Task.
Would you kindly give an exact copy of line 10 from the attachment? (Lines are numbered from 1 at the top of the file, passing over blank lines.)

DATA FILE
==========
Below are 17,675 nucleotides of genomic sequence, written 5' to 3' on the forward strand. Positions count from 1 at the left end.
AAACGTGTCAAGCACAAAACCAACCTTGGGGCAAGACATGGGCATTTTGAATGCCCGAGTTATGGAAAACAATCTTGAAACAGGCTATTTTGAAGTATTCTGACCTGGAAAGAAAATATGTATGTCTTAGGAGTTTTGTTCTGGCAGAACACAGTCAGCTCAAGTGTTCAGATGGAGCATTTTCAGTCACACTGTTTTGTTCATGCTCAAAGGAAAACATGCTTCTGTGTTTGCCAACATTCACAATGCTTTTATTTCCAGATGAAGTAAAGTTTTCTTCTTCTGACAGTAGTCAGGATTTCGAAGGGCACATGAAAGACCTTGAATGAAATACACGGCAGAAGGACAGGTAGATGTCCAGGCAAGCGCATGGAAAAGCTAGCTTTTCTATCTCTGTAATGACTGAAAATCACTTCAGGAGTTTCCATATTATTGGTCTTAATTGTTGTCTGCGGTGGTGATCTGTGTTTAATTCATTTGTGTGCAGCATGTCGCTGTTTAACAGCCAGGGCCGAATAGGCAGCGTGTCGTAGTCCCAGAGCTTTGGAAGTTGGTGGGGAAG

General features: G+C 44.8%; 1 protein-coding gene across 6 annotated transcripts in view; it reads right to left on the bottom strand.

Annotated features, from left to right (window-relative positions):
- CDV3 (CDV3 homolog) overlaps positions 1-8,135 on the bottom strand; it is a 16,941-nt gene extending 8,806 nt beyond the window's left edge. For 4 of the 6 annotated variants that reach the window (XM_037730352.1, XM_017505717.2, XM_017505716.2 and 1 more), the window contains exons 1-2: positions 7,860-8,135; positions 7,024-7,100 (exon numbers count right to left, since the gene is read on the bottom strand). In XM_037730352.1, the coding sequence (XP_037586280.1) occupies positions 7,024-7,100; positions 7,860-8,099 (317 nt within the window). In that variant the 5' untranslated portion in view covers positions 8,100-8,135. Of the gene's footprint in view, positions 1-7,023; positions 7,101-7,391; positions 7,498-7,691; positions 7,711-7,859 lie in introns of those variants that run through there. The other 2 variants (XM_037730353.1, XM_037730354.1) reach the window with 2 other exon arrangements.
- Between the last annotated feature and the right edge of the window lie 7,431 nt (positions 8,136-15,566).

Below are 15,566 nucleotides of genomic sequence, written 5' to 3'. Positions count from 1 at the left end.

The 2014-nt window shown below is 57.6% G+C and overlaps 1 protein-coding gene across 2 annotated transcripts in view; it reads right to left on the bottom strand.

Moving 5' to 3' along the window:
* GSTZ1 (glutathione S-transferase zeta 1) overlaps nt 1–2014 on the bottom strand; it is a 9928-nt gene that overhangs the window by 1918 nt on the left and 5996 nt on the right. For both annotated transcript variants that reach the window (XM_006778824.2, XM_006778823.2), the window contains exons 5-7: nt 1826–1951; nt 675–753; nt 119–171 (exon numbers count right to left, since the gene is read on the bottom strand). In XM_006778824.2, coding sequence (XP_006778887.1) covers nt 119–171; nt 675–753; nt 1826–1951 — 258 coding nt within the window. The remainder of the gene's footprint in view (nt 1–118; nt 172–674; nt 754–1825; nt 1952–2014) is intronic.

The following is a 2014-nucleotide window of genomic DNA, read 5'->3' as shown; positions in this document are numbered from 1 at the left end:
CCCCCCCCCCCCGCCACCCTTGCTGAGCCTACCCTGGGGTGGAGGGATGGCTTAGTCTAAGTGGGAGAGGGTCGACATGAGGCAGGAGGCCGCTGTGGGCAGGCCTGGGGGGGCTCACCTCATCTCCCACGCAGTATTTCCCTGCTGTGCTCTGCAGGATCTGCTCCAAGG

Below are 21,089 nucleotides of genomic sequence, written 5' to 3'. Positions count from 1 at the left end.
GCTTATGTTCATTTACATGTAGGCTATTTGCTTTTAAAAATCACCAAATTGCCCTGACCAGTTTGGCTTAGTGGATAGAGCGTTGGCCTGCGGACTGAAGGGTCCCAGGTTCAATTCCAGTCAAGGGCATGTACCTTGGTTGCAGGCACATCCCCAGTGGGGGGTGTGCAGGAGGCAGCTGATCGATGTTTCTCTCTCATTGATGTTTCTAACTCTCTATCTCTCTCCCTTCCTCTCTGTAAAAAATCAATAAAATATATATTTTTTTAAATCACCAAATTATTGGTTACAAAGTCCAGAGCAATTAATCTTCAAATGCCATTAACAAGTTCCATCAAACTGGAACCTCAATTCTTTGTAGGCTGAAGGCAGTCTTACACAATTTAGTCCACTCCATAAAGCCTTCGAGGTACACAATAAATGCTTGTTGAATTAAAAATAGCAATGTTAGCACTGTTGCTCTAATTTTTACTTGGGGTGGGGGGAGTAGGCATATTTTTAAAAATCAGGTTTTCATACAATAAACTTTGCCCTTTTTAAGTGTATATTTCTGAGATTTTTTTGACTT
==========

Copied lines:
* GSTZ1 (glutathione S-transferase zeta 1) overlaps nt 1–2014 on the bottom strand; it is a 9928-nt gene that overhangs the window by 1918 nt on the left and 5996 nt on the right. For both annotated transcript variants that reach the window (XM_006778824.2, XM_006778823.2), the window contains exons 5-7: nt 1826–1951; nt 675–753; nt 119–171 (exon numbers count right to left, since the gene is read on the bottom strand). In XM_006778824.2, coding sequence (XP_006778887.1) covers nt 119–171; nt 675–753; nt 1826–1951 — 258 coding nt within the window. The remainder of the gene's footprint in view (nt 1–118; nt 172–674; nt 754–1825; nt 1952–2014) is intronic.